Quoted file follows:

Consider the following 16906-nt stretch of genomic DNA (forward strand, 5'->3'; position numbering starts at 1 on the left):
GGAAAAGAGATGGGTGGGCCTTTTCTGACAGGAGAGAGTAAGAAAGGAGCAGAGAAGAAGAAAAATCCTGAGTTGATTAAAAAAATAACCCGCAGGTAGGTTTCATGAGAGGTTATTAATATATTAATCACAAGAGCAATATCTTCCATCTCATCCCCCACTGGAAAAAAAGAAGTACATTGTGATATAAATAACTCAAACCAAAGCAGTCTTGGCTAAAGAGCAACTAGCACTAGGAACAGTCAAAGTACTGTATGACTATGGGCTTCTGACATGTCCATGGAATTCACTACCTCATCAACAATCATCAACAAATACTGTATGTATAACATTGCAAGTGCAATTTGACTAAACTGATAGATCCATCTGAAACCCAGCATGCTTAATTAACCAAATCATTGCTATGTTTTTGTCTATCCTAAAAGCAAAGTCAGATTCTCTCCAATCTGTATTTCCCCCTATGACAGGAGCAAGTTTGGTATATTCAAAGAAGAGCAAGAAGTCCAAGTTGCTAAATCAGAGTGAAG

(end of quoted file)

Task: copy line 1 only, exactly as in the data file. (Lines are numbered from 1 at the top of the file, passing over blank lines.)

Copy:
Consider the following 16906-nt stretch of genomic DNA (forward strand, 5'->3'; position numbering starts at 1 on the left):